The Causes and Prevention of Breast Cancer
On 4th March 2011 the University of Otago’s department of Preventative & Social Medicine celebrated 125 years Public Health Teaching and Research by hosting a symposium in Dunedin in honour of Professor Sir David Skegg. Lynda Williams attended the symposium and reports on the presentation given by Valerie Beral
Dame Valerie Beral, Professor of Epidemiology and Director of the Cancer Epidemiology Unit at the University of Oxford since 1998, is known for her leadership of the Million Women Study. Since it started in 1997, the Million Women Study has recruited more than 1.3 million UK women over 50 years of age via the National Health Service (NHS) breast screening centres. An incredible one in four UK women in the target age group are participating, making it the largest such study in the world.
Much of Professor Beral’s research focuses on the role of reproductive, hormonal and infectious agents in cancer, and she leads major international collaborative studies on breast, ovarian and endometrial cancer.
In August 2003 Professor Valerie Beral’s group published the landmark results showing that taking Hormone Replacement Therapy (HRT) increases a woman’s risk of developing breast cancer, and that an estimated 20,000 UK women aged 50-64 years may have developed the disease between 1993 and 2003 due to their use of HRT. The use of oestrogen before or after menopause increases the risk of breast cancer.
The publication of these findings resulted in a dramatic drop in the use of HRT. Over the following few years several countries began reporting a decrease in their rates of breast cancer. Professor Beral reported to those attending the symposium that over a dozen countries have now recorded a significant drop in the incidence of breast cancer among their population. In a recent finding from the Million Women Study reported in January 2011 the team found that women starting hormone therapy at the time of menopause were at greater risk of breast cancer than those starting it later.1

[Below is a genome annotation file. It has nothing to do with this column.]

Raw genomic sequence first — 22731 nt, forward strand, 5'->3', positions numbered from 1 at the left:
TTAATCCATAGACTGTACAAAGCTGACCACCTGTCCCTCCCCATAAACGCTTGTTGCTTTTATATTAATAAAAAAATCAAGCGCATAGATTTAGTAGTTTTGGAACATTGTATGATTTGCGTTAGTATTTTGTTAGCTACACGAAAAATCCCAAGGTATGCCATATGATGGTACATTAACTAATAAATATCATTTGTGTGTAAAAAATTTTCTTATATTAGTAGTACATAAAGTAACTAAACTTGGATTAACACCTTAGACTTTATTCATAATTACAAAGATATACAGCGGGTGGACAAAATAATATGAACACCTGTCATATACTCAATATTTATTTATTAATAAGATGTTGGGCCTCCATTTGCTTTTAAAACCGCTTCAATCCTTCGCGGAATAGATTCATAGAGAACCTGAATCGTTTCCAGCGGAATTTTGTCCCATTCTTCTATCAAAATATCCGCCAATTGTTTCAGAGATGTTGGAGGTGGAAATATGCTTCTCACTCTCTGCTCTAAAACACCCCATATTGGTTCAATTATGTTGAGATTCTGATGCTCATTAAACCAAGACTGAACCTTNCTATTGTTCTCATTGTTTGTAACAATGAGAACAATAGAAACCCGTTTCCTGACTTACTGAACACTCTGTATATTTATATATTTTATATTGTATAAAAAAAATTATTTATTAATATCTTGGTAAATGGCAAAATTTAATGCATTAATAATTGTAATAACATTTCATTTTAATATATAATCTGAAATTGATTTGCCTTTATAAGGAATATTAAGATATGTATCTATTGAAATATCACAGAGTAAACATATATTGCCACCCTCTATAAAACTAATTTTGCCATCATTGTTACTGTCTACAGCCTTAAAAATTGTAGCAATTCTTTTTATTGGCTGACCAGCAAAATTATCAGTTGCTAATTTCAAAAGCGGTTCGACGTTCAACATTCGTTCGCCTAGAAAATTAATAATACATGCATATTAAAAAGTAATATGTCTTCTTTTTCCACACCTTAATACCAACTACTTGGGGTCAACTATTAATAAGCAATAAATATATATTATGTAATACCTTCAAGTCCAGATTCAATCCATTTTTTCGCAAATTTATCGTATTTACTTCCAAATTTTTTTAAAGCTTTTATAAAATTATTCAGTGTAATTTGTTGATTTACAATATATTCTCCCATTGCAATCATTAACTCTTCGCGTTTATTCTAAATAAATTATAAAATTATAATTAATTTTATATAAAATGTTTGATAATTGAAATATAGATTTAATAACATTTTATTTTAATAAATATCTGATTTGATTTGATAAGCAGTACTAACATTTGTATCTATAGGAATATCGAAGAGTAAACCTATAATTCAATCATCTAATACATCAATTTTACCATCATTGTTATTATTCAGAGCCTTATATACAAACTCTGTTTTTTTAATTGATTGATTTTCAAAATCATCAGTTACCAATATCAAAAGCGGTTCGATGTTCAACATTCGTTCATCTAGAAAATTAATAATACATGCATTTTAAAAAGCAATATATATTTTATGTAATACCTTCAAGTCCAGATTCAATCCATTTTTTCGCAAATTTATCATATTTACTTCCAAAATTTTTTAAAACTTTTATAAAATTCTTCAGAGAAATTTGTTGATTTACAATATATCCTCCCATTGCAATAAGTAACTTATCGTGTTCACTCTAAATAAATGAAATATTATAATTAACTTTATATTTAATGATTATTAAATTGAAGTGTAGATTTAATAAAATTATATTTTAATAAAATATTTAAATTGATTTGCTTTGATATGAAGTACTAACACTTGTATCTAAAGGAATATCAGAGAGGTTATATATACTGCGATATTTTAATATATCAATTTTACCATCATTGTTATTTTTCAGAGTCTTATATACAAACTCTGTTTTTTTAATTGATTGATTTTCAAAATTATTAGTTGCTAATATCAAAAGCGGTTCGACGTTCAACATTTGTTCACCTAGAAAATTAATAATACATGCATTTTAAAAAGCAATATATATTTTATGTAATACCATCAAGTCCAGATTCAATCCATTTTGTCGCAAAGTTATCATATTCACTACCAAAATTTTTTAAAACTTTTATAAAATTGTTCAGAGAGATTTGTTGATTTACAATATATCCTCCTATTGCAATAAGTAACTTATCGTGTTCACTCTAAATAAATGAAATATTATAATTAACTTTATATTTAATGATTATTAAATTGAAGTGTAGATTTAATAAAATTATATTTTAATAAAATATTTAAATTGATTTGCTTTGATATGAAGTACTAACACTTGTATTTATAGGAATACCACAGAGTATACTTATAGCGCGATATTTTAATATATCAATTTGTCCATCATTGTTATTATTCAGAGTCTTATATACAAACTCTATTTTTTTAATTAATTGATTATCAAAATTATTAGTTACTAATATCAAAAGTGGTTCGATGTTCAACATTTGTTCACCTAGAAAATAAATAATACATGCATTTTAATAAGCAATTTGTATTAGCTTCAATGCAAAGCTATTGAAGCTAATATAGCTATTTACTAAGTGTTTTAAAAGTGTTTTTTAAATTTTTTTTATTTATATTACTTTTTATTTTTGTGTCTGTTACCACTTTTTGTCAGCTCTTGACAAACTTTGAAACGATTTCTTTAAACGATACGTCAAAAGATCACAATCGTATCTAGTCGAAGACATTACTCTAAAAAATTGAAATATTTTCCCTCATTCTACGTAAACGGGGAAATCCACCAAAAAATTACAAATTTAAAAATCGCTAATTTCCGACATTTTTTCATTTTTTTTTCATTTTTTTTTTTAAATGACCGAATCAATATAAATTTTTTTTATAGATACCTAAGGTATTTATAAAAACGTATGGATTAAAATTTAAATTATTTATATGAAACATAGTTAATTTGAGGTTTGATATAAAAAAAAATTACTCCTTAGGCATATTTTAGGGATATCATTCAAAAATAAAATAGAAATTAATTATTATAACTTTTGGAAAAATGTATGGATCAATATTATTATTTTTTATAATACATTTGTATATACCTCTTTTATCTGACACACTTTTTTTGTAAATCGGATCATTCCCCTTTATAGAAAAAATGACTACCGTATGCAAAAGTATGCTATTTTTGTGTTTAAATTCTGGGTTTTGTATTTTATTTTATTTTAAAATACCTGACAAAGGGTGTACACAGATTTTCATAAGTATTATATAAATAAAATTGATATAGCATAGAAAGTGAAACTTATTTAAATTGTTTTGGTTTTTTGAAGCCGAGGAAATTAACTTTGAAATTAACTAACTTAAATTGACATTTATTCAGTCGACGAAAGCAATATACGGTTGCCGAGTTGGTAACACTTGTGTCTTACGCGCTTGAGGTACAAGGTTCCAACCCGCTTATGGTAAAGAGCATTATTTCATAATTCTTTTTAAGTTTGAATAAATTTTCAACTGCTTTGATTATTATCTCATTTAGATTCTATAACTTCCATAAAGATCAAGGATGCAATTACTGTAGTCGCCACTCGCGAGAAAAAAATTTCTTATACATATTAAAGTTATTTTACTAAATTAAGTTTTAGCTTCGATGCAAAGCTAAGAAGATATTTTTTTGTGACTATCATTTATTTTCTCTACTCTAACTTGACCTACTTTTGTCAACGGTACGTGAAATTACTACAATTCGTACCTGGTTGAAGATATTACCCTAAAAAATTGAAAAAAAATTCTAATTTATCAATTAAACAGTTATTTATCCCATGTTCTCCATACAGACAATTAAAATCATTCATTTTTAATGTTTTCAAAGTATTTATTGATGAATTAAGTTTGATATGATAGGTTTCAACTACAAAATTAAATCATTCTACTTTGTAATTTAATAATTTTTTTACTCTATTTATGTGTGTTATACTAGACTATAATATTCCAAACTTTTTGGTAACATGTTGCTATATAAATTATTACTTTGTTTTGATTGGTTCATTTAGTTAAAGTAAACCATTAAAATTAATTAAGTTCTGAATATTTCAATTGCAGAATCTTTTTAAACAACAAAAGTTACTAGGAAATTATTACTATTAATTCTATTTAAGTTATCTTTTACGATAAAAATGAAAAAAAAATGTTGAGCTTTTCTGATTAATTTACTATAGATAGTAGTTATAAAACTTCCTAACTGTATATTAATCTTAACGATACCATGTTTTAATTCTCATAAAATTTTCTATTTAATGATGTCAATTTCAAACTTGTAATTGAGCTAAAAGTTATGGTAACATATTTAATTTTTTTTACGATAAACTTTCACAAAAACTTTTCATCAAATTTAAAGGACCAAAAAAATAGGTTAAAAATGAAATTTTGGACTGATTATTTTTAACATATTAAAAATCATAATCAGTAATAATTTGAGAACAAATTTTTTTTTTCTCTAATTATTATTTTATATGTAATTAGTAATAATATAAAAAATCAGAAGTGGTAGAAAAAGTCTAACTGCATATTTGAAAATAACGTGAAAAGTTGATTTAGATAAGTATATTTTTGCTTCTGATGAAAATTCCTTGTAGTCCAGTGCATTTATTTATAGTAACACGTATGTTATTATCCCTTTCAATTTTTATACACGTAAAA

The presentation in Dunedin focused on the major factors responsible for the rising rates of breast cancer throughout the world. She listed five major factors that influence the risk of women developing breast cancer:
The age at which a woman has her first baby
The number of babies a woman has, with each additional birth reducing her risk of breast cancer by 5-10%
The time between each birth
Breastfeeding for many months – the longer a woman breastfeeds the lower her risk of breast cancer.
Incomplete pregnancies (miscarriage or abortion) have no effect
Thus the more children a woman has, the younger she is when she begins having them, and the longer she breastfeeds them (e.g. one to two years) the greater the reduction in her risk of getting breast cancer. The protective effect of one full-term birth takes longer than 10 years to disappear.
According to Professor Beral the incidence of breast cancer in developed countries would be more than halved if women had similar childbearing patterns to women in developing countries – having a first baby in early adulthood, having 5 – 6 children and breastfeeding them for two years.
Professor Beral reported on studies undertaken on women in rural and urban Africa that revealed that when urban African women adopted the childbearing patterns of women in developed countries, their rates of breast cancer increased rapidly to match those of women in the developed world.
It is the short-term exposure in early adulthood to the hormones oestrogen, progesterone and prolactin during a full-term pregnancy followed by a lengthy lactation period that provides life-long protection against breast cancer.
Incidence of Breast Cancer
In 2000 there were 1 million new cases of breast cancer.
In 2008 there were 1.4 million new cases of breast cancer.
In 2030 2 million new cases of breast cancer are expected.
Almost all the increase is in the developing countries as women from rural areas move to urban centres, have fewer children and start childbearing later.
The Minor Players
The other factors involved in the increasing rates of breast cancer are the age at the beginning of menstruation, the age at menopause, height, weight and the consumption of alcohol. Referring to the modifiable factors involved in the increase in the incidence of breast cancer in the UK, Professor Beral stated that the 50,000 new cases of breast cancer in the UK each year could be reduced to 40,000 if no women were obese and they drank no alcohol.
Genetic factors do not play a big part in the risk of breast cancer, as they need the impact of nutritional factors such as alcohol use and obesity before triggering any genetic factors that may then come into play, Professor Beral said.